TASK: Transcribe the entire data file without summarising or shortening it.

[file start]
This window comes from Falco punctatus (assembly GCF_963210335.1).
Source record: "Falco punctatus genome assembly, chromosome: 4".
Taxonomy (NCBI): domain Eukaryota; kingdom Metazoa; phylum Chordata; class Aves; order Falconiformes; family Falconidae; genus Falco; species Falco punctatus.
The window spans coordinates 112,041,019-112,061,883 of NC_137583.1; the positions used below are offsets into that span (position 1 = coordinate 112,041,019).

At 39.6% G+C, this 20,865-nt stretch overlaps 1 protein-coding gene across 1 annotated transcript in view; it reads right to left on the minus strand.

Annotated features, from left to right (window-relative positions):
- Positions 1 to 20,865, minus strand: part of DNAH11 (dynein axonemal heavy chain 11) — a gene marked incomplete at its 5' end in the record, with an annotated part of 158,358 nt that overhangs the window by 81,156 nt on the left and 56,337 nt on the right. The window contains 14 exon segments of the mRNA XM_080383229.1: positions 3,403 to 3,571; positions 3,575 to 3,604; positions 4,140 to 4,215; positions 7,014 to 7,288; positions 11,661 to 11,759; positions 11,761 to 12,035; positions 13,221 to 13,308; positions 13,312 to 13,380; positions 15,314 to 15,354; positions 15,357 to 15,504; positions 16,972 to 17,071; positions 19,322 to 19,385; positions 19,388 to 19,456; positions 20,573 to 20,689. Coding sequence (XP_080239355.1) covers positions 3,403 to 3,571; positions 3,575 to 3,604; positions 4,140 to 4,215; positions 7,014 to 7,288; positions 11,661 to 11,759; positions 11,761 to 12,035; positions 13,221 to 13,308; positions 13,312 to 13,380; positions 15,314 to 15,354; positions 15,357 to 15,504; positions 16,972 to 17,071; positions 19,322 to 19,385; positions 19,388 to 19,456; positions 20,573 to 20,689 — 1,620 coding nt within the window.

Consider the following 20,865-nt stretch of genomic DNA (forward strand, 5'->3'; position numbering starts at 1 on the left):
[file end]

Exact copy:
This window comes from Falco punctatus (assembly GCF_963210335.1).
Source record: "Falco punctatus genome assembly, chromosome: 4".
Taxonomy (NCBI): domain Eukaryota; kingdom Metazoa; phylum Chordata; class Aves; order Falconiformes; family Falconidae; genus Falco; species Falco punctatus.
The window spans coordinates 112,041,019-112,061,883 of NC_137583.1; the positions used below are offsets into that span (position 1 = coordinate 112,041,019).

At 39.6% G+C, this 20,865-nt stretch overlaps 1 protein-coding gene across 1 annotated transcript in view; it reads right to left on the minus strand.

Annotated features, from left to right (window-relative positions):
- Positions 1 to 20,865, minus strand: part of DNAH11 (dynein axonemal heavy chain 11) — a gene marked incomplete at its 5' end in the record, with an annotated part of 158,358 nt that overhangs the window by 81,156 nt on the left and 56,337 nt on the right. The window contains 14 exon segments of the mRNA XM_080383229.1: positions 3,403 to 3,571; positions 3,575 to 3,604; positions 4,140 to 4,215; positions 7,014 to 7,288; positions 11,661 to 11,759; positions 11,761 to 12,035; positions 13,221 to 13,308; positions 13,312 to 13,380; positions 15,314 to 15,354; positions 15,357 to 15,504; positions 16,972 to 17,071; positions 19,322 to 19,385; positions 19,388 to 19,456; positions 20,573 to 20,689. Coding sequence (XP_080239355.1) covers positions 3,403 to 3,571; positions 3,575 to 3,604; positions 4,140 to 4,215; positions 7,014 to 7,288; positions 11,661 to 11,759; positions 11,761 to 12,035; positions 13,221 to 13,308; positions 13,312 to 13,380; positions 15,314 to 15,354; positions 15,357 to 15,504; positions 16,972 to 17,071; positions 19,322 to 19,385; positions 19,388 to 19,456; positions 20,573 to 20,689 — 1,620 coding nt within the window.

Consider the following 20,865-nt stretch of genomic DNA (forward strand, 5'->3'; position numbering starts at 1 on the left):